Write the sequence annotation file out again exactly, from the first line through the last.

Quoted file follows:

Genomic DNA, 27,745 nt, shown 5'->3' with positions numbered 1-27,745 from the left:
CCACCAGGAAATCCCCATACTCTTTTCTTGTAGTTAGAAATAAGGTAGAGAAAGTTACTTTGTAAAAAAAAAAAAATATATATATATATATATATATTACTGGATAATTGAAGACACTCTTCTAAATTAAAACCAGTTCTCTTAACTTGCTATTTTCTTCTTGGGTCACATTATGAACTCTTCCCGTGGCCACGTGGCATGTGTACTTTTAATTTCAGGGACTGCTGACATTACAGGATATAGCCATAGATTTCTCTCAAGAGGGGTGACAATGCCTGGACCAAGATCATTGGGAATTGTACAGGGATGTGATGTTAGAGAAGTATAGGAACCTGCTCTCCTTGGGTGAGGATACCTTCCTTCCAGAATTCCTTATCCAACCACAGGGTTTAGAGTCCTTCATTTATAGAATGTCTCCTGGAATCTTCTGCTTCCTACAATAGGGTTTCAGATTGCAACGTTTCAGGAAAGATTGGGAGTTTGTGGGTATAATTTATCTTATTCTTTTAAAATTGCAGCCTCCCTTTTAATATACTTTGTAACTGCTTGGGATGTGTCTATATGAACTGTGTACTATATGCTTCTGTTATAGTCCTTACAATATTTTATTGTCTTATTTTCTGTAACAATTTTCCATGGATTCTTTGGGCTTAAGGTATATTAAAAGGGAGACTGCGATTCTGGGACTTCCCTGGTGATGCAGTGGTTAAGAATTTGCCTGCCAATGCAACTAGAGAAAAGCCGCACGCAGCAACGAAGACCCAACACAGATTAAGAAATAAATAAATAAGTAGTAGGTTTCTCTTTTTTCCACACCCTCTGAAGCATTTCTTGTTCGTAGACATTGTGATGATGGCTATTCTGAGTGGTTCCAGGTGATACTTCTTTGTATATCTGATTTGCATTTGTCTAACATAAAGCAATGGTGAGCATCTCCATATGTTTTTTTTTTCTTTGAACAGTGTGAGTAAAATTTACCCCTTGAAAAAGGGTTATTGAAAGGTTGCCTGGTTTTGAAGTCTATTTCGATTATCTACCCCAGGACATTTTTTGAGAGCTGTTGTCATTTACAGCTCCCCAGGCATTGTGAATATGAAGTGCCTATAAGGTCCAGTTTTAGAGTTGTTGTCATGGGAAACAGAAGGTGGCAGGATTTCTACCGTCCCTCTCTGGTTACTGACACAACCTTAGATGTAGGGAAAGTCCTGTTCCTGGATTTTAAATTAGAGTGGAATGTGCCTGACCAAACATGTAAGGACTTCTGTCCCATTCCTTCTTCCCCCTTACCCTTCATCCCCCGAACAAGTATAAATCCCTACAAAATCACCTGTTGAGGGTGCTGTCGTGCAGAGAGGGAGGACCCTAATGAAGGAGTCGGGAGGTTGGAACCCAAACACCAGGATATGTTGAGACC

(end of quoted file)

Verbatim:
Genomic DNA, 27,745 nt, shown 5'->3' with positions numbered 1-27,745 from the left:
CCACCAGGAAATCCCCATACTCTTTTCTTGTAGTTAGAAATAAGGTAGAGAAAGTTACTTTGTAAAAAAAAAAAAATATATATATATATATATATATTACTGGATAATTGAAGACACTCTTCTAAATTAAAACCAGTTCTCTTAACTTGCTATTTTCTTCTTGGGTCACATTATGAACTCTTCCCGTGGCCACGTGGCATGTGTACTTTTAATTTCAGGGACTGCTGACATTACAGGATATAGCCATAGATTTCTCTCAAGAGGGGTGACAATGCCTGGACCAAGATCATTGGGAATTGTACAGGGATGTGATGTTAGAGAAGTATAGGAACCTGCTCTCCTTGGGTGAGGATACCTTCCTTCCAGAATTCCTTATCCAACCACAGGGTTTAGAGTCCTTCATTTATAGAATGTCTCCTGGAATCTTCTGCTTCCTACAATAGGGTTTCAGATTGCAACGTTTCAGGAAAGATTGGGAGTTTGTGGGTATAATTTATCTTATTCTTTTAAAATTGCAGCCTCCCTTTTAATATACTTTGTAACTGCTTGGGATGTGTCTATATGAACTGTGTACTATATGCTTCTGTTATAGTCCTTACAATATTTTATTGTCTTATTTTCTGTAACAATTTTCCATGGATTCTTTGGGCTTAAGGTATATTAAAAGGGAGACTGCGATTCTGGGACTTCCCTGGTGATGCAGTGGTTAAGAATTTGCCTGCCAATGCAACTAGAGAAAAGCCGCACGCAGCAACGAAGACCCAACACAGATTAAGAAATAAATAAATAAGTAGTAGGTTTCTCTTTTTTCCACACCCTCTGAAGCATTTCTTGTTCGTAGACATTGTGATGATGGCTATTCTGAGTGGTTCCAGGTGATACTTCTTTGTATATCTGATTTGCATTTGTCTAACATAAAGCAATGGTGAGCATCTCCATATGTTTTTTTTTTCTTTGAACAGTGTGAGTAAAATTTACCCCTTGAAAAAGGGTTATTGAAAGGTTGCCTGGTTTTGAAGTCTATTTCGATTATCTACCCCAGGACATTTTTTGAGAGCTGTTGTCATTTACAGCTCCCCAGGCATTGTGAATATGAAGTGCCTATAAGGTCCAGTTTTAGAGTTGTTGTCATGGGAAACAGAAGGTGGCAGGATTTCTACCGTCCCTCTCTGGTTACTGACACAACCTTAGATGTAGGGAAAGTCCTGTTCCTGGATTTTAAATTAGAGTGGAATGTGCCTGACCAAACATGTAAGGACTTCTGTCCCATTCCTTCTTCCCCCTTACCCTTCATCCCCCGAACAAGTATAAATCCCTACAAAATCACCTGTTGAGGGTGCTGTCGTGCAGAGAGGGAGGACCCTAATGAAGGAGTCGGGAGGTTGGAACCCAAACACCAGGATATGTTGAGACC